As for the cock-up . . par for the course . . but at least you did manage to expose some film . . sometimes you get so caught up in the procedure that it becomes the last consideration.
Looking forward to your next batch.

morris1800 said...

Welcome to large format Bruce. When I first took up large format ( a toyo monorail ) I thought have I done the right thing is it really for me . Then I began to realise that returning home after shooting only six shots that five of those were keepers. Sometimes with camera on tripod I would spend 20 minutes in one spot looking for the best shot only to end up taking nothing and moving on. For developing I use the Taco method in a Paterson tank doing four negs at once using elastic hairbands. I make up 1 litre of dev (always use one pass dev) and use this to do 2 lots of 4 negs before ditching. It does become a smoother workflow with practice and a very satisfying way to produce images. Enjoy.


Here's some advice, Jan-

UNDERHAND: 1. Marked by or done in a deceptive, secret, or sly manner; dishonest and sneaky. See Synonyms at secret.

Herman Sheephouse said...

Morris - Taco method? I have read a lot about LF and made a lot of images and never heard of it, so I had a wee look around and found this
Gosh . . I think you may have saved me a large portion of my life . .THANKS!


I'd always doubted the efficacy of the taco method. Yes, it gets four sheets done at one time but isn't one of the main benefits of LF the ability to develop each shot individually!



The Mod 54 seems to do its job very well indeed according to what I've read. But I've always thought it was a lot to pay for a wee bit of plastic.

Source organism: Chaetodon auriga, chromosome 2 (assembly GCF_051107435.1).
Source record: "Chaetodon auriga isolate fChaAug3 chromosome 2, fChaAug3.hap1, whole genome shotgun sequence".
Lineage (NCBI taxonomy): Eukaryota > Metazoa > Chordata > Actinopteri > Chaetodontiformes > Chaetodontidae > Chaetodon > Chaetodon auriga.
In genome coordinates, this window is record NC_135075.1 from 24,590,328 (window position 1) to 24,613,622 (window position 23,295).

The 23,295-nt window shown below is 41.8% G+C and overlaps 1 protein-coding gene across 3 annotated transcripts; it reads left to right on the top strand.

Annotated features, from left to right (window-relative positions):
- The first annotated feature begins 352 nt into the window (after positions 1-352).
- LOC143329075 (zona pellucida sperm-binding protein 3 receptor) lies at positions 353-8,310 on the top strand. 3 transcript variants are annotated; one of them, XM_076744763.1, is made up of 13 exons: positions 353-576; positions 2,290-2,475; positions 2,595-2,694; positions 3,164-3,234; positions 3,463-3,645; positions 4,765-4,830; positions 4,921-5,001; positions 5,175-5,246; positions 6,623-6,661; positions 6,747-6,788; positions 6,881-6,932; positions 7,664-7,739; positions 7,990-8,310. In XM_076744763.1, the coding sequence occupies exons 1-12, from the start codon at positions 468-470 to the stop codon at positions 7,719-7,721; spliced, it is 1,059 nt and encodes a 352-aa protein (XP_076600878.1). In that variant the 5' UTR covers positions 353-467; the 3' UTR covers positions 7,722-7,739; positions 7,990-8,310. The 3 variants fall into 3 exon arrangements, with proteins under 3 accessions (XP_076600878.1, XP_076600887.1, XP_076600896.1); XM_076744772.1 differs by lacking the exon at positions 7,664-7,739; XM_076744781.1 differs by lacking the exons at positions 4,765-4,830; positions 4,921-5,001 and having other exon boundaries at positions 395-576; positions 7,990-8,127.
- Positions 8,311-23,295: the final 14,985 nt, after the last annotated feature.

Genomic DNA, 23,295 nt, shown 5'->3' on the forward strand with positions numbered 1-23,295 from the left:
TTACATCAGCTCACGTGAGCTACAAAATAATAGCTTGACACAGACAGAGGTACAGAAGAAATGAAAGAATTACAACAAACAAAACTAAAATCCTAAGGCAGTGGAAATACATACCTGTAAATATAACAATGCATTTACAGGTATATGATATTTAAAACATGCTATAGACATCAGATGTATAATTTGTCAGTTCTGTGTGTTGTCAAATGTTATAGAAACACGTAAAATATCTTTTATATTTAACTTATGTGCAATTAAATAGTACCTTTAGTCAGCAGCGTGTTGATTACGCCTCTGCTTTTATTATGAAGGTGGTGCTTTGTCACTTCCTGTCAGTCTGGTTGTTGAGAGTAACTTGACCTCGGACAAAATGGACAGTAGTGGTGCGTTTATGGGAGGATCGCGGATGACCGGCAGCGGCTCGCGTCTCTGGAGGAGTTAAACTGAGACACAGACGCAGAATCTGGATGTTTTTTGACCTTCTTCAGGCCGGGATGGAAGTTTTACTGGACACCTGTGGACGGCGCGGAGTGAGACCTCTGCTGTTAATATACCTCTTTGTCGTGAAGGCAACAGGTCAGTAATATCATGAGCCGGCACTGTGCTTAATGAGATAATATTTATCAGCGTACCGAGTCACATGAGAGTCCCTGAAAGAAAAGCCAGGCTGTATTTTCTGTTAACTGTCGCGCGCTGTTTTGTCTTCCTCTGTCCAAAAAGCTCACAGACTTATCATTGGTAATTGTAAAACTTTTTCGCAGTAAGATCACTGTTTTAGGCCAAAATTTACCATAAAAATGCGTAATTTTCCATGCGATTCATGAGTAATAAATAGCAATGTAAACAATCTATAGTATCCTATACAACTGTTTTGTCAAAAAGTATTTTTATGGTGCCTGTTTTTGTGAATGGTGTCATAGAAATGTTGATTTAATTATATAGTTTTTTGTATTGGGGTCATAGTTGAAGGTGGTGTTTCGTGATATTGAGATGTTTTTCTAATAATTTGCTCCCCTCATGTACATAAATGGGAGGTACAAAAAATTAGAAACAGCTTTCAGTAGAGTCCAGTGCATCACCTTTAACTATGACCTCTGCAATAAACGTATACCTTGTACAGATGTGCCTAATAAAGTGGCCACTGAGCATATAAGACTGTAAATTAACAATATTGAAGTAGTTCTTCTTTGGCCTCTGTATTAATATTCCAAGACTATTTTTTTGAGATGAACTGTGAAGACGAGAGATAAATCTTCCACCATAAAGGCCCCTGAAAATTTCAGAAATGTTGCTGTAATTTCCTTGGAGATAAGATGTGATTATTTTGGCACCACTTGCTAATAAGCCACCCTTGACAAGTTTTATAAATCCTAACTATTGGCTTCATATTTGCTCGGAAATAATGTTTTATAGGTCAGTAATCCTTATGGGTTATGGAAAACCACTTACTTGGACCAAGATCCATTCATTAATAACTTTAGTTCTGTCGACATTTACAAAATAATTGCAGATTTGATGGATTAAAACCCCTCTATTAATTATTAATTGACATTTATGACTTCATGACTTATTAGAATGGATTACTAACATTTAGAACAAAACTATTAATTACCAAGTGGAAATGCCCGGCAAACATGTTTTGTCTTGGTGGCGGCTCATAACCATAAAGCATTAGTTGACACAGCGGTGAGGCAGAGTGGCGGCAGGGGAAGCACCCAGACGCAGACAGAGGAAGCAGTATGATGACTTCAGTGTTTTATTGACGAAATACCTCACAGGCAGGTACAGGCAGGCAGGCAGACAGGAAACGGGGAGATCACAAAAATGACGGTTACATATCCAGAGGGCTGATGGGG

Kenny Wood said...

Hi Bruce, If it's of any interest the Paterson Orbital Print Tank works well with sheet film, using 150 to 200ml of solutions. However getting hold of one at a reasonable price is the problem as they're no longer available new. The tank needs to be modified slightly before use with sheet film. See Roger Hicks site here


Jan Moren said...

"Here's some advice, Jan-

"Big, ugly wooden camera thing? What big, ugly wooden camera thing? Ohh, that big, ugly wooden camera thing! No, sorry. I have no idea how that ended up in our apartment."


Hee, hee! Can't you store it in an old camera bag at the bottom of a wardrobe or the boot of your car? Or in a garden shed (with plenty of silica gel). :)

Hein said...

Not enough developer is a classic... I pulled that one once, too (with 35mm film). Luckily, I used a 3-second inversion rhythm. This is fast enough so that the lack of developer does no harm to the image.

Mike B said...

Nice work with the 4x5.. I'm still, like you, a big time noob to it. I have dedicated this year to 4x5 as I really really really want to get better at it, and honestly believe I will if I just keep doing it.

Will have to start shooting even more than just 52-sheets. I have already shot 6 sheets already this year, and plan on shooting much more than that and much than just 52-sheets.
Have to remember to take my big camera with me when I go to work, even if it I only get 20 or 30 minutes with it after work.
Have fun!

Jordan said...

I just did the exact same thing about two weeks ago! It was my first go developing using the taco method. The rest of the negatives looked great though - so I must have done it somewhat right! As my friend said "Ah, an extreme crop"

Regular Rod said...

Here's how to make the Paterson Orbital Processor really work well with film and lets you do stand and semi-stand agitation for highlight control.